become too powerful if allied to a strong France. 
The sympathies of England were at the time with 
Germany, and were wantonly alienated by the 
present Kaiser. Until 191 1, when Mr. Lloyd 
George uttered his warning over the second 
Morocco incident, any German military politician 
would have screamed with contemptuous laugh- 
ter at the idea of England having the pluck to 
fight about anything, or the sense to stand by her 
friends. Until last month Germany regarded the 
possibility of England's interference as negligible. 

There is only one resemblance between the 
present war and the American War of Independ- 
ence, and that is that England lost then because 
most of the rest of the world was leagued against 
her power over the sea, as most of the rest of 
the world is now leagued against Germany's 
hegemony. 



126 The Real Truth About Germany 

While continually protesting her love of peace, 
England has carried on no fewer than forty wars 
during the latter half of the nineteenth century, 
including the great Boer War. She has long im- 
perilled, and in the end has succeeded in disturb- 
ing, the peace of Europe by her invidious policy 
of isolating Germany. Germany, on the other 
hand, has proved herself since 1871 to be the 
strongest and most reliable security for the peace 
of Europe. 

It is true that England had many wars in the 
last half of the nineteenth century, but none of 
them, except the Crimean War, were of her own 
seeking, and of the others only the South African 
and Indian Mutinies were of any great importance. 

To say that she has long imperilled the peace of 
Europe by her policy of isolating Germany, since 
Germany^s attempt to make a coalition with 
Russia and France against her, is to turn the 
truth inside out. Nothing but the knowledge that 
King Edward VII. had arranged an entente of 
nearly all non-Teutonic Europe (including Italy, 
which was nominally the ally of the Teutonic 
Powers) kept Germany from going to war with 
first this State and then the other to rob them of 
provinces as she had robbed France and Denmark. 
When German military brigandage has once been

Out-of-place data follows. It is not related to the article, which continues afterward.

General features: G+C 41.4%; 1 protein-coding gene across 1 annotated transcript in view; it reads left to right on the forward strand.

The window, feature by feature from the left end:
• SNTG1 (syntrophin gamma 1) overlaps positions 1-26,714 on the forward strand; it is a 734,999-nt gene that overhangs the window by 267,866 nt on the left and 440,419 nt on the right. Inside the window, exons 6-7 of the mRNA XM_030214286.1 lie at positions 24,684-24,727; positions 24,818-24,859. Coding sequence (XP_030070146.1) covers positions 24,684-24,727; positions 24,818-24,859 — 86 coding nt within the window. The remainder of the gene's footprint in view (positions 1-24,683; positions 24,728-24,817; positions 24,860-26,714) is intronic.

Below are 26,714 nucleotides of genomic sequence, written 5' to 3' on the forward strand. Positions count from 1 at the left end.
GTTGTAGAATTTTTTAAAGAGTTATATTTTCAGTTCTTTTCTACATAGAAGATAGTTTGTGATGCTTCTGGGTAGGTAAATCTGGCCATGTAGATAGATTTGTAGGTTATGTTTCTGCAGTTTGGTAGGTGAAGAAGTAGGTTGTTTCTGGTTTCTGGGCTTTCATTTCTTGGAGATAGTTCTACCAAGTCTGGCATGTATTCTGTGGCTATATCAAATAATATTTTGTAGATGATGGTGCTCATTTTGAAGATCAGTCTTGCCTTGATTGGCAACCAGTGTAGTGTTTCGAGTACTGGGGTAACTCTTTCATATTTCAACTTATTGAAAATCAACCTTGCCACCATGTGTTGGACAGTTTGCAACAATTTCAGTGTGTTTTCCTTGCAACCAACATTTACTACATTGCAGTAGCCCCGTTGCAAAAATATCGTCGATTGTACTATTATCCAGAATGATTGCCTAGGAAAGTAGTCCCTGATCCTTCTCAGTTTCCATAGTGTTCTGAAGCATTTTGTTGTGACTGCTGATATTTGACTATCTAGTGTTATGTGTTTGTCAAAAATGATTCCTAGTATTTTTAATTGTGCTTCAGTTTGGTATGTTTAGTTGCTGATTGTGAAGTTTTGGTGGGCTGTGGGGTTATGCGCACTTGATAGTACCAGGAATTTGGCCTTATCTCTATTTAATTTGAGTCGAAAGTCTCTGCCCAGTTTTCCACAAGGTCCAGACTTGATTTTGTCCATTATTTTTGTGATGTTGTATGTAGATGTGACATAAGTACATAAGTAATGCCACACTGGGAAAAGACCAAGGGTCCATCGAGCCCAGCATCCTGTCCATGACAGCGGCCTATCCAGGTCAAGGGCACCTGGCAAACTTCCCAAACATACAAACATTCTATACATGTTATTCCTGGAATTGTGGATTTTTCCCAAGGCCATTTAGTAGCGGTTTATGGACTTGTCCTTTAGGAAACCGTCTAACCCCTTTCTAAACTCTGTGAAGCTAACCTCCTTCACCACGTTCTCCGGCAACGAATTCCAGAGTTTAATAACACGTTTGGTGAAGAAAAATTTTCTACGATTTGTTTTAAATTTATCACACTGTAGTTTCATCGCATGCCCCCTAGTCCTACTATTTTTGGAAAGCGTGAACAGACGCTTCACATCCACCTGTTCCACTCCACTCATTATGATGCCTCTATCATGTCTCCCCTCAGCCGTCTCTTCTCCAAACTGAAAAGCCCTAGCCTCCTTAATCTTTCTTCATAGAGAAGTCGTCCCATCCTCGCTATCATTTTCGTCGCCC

extinguished, there will be peace in Europe for 
fifty years. 

The policy of sowing dissension, practised by 
England more industriously than ever in recent 
years, cannot possibly meet with the approval 



Neutrality by the Grace of England 127 

of the peace-loving citizens of the United States, 
and should be condemned on merely humanitarian 
as well as commercial grounds. 

" The peace-loving citizens of the United 
States " know better than anyone else how anx- 
ious Great Britain has been to refer every inter- 
national trouble to arbitration. They know that 
Sir Edward Gr^y went so far as to offer to make a 
General Peace Treaty with the U. S, A. They 
know that Germany, if she were powerful enough 
to bully the United States and at the same time 
keep her powder dry for Europe, would upset the 
Monroe Doctrine to-morrow to establish German 
colonies in South America, and they will see no 
humanitarian reasons for being suspicious of 
England, who is watching the brigand in Europe. 

England aims at being mistress of the Old World 
in order to occupy either an equal, or a menacing, 
position towards the New World, as circumstances 
may dictate. For this purpose she has encouraged 
this war. The German Federated States of 
Europe are defending themselves with might and 
main, and are counting in this struggle for exist- 
ence on the goodwill of the United States of 
America, for whose citizens they cherish the 
friendliest feelings, as they have proved at all 
times. All Americans who have visited Germany 
will surely bear witness to that effect. 

Nothing is further from England than aiming at 
a hegemony of the continent of Europe. When 



128 The Real Truth About Germany 

she owned half France as well as the British 
Islands from the twelfth to the fifteenth century, 
she never once invaded what is now Germany. 
And her historians are unanimous in the conten- 
tion that losing her possessions in France gave 
England her position in the world. She has not 
the slightest wish to be the mistress of the Old 
World, except as regards the southern peninsula 
of Asia, known generally as India. She desires 
absolute peace in Europe, absolute detachment